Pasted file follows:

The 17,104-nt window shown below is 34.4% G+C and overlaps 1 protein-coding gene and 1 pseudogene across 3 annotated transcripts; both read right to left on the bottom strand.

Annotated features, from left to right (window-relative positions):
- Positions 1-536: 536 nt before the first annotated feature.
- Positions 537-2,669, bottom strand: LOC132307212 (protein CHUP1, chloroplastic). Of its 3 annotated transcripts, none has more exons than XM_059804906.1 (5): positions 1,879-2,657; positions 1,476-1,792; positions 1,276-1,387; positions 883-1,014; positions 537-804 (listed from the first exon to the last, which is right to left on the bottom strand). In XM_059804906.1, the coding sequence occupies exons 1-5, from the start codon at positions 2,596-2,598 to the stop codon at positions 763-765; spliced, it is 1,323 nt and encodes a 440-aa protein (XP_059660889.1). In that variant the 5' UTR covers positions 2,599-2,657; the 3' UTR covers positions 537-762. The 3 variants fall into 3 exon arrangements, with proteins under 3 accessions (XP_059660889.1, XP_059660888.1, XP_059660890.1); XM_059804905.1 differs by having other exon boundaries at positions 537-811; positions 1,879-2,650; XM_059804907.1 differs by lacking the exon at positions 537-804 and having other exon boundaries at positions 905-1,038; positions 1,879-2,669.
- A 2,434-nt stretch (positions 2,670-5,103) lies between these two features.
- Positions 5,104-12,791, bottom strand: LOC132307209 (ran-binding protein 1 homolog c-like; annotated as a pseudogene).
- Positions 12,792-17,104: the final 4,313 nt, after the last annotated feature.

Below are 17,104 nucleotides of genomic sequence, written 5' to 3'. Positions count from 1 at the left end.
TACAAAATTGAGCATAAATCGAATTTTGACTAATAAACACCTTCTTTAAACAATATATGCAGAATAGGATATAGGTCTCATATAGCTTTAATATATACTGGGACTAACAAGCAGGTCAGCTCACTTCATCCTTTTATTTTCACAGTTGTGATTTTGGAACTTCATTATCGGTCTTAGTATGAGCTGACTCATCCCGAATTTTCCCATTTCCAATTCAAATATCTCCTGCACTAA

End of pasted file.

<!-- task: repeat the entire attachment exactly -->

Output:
The 17,104-nt window shown below is 34.4% G+C and overlaps 1 protein-coding gene and 1 pseudogene across 3 annotated transcripts; both read right to left on the bottom strand.

Annotated features, from left to right (window-relative positions):
- Positions 1-536: 536 nt before the first annotated feature.
- Positions 537-2,669, bottom strand: LOC132307212 (protein CHUP1, chloroplastic). Of its 3 annotated transcripts, none has more exons than XM_059804906.1 (5): positions 1,879-2,657; positions 1,476-1,792; positions 1,276-1,387; positions 883-1,014; positions 537-804 (listed from the first exon to the last, which is right to left on the bottom strand). In XM_059804906.1, the coding sequence occupies exons 1-5, from the start codon at positions 2,596-2,598 to the stop codon at positions 763-765; spliced, it is 1,323 nt and encodes a 440-aa protein (XP_059660889.1). In that variant the 5' UTR covers positions 2,599-2,657; the 3' UTR covers positions 537-762. The 3 variants fall into 3 exon arrangements, with proteins under 3 accessions (XP_059660889.1, XP_059660888.1, XP_059660890.1); XM_059804905.1 differs by having other exon boundaries at positions 537-811; positions 1,879-2,650; XM_059804907.1 differs by lacking the exon at positions 537-804 and having other exon boundaries at positions 905-1,038; positions 1,879-2,669.
- A 2,434-nt stretch (positions 2,670-5,103) lies between these two features.
- Positions 5,104-12,791, bottom strand: LOC132307209 (ran-binding protein 1 homolog c-like; annotated as a pseudogene).
- Positions 12,792-17,104: the final 4,313 nt, after the last annotated feature.

Below are 17,104 nucleotides of genomic sequence, written 5' to 3'. Positions count from 1 at the left end.
TACAAAATTGAGCATAAATCGAATTTTGACTAATAAACACCTTCTTTAAACAATATATGCAGAATAGGATATAGGTCTCATATAGCTTTAATATATACTGGGACTAACAAGCAGGTCAGCTCACTTCATCCTTTTATTTTCACAGTTGTGATTTTGGAACTTCATTATCGGTCTTAGTATGAGCTGACTCATCCCGAATTTTCCCATTTCCAATTCAAATATCTCCTGCACTAA